ASU 2016-14 Impact on Financial Statement Presentation for Private Foundations

The Financial Accounting Standards Board (FASB) issued Accounting Standards Update (ASU) 2016-14, Not-for-Profit Entities (Topic 958): Presentation of Financial Statements of Not-for-Profit Entities (NFPs). The new guidance mandates improved and enhanced presentation and disclosures to help all NFPs provide clearer information to all readers of the financial statements. While most of the provisions will have a greater impact on public charities, certain aspects will also have an effect on the financial presentation of private foundations.

While ASU 2016-14 has numerous provisions, those that will specifically affect private foundations include the:

  • presentation of net assets on the statement of financial position;
  • presentation of investment return on the statement of activities;
  • presentation of expenses; and
  • requirement for enhanced disclosures over liquidity of private foundation assets.

ASU 2016-14 is effective for annual financial statements issued for fiscal years beginning after December 15, 2017, and for interim periods within fiscal years beginning after December 15, 2018. Early adoption of ASU 2016-14 is permitted.

Net Assets Presentation

ASU 2016-14 requires that NFPs present only two classes of net assets (with donor restrictions and without donor restrictions) on the face of the financials as opposed to the prior requirement to present three classes of net assets (unrestricted, temporarily restricted and permanently restricted). Prior to ASU 2016-14, the required distinction between permanent restrictions and temporary restrictions became unclear as applicable laws diminished the relevance of the distinction, thus rendering it less useful on the face of financial statements. By no longer requiring the aforementioned distinction, ASU 2016-14 aims to reduce the complexity in financial reporting and augment a reader’s understanding of the net asset presentation.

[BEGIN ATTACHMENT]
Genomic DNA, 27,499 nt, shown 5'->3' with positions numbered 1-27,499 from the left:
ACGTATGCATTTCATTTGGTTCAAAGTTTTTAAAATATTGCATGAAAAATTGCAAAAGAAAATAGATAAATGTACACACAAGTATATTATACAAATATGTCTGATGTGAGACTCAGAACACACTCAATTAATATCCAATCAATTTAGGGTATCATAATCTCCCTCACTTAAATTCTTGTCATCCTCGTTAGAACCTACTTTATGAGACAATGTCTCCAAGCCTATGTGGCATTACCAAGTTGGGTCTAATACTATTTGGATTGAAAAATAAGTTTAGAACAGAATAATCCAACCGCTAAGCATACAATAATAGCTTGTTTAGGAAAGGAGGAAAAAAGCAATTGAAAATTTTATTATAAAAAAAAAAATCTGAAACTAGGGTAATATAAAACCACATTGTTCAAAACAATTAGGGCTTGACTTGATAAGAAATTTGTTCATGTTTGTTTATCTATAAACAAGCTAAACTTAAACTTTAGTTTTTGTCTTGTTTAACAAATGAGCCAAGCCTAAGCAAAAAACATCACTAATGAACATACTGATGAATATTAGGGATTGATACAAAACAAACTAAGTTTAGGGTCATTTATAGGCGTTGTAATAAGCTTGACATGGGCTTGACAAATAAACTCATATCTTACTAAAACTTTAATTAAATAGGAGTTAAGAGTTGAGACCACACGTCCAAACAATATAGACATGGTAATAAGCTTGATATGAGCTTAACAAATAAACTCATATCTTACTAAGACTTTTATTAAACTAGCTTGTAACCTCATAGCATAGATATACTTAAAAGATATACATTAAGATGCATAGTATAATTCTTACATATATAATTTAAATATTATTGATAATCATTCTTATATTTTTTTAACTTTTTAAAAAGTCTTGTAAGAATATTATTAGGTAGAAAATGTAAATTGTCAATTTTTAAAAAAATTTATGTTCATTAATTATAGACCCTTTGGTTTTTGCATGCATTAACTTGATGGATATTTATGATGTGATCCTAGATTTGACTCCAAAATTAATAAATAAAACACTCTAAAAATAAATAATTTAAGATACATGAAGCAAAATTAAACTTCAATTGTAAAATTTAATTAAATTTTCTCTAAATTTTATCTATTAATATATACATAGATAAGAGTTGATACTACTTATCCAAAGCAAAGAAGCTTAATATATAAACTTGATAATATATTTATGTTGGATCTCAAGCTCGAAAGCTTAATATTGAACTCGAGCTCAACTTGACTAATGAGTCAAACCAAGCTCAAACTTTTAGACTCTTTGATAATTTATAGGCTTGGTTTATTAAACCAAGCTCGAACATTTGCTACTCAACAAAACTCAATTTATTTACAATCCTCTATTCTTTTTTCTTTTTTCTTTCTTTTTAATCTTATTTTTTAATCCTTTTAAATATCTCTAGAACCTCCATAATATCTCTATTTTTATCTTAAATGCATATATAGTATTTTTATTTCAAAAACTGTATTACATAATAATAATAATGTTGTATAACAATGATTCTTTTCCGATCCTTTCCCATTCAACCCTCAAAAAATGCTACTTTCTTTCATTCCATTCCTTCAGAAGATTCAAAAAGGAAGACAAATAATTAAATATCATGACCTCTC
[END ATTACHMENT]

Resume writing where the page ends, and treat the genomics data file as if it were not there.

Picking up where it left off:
Investment Return

The FASB is aiming to provide a standard operating measure of investment return across all NFPs by requiring investment income (related to total return investing and not programmatic investing) to be reported net of external and direct internal investment expenses

A private foundation may present the amounts of net investment return from portfolios that are managed differently or derived from different sources as separate, appropriately labeled line items on the statement of activities. For example, if a private foundation has net investment return generated from operating cash, it may present that return separately from net investment return generated from its endowment. In addition, if appropriately labeled, a private foundation may present the amounts of net investment return appropriated for spending separately from net investment return in excess of amounts appropriated for spending.  

Direct internal investment expenses involve the direct conduct or direct supervision of the strategic and tactical activities involved in generating investment return. These include, but are not limited to, both of the following:

  • Salaries, benefits, travel, and other costs associated with the officer and staff responsible for the development and execution of investment strategy; and
  • Allocable costs associated with internal investment management and supervising, selecting, and monitoring of external investment management firms.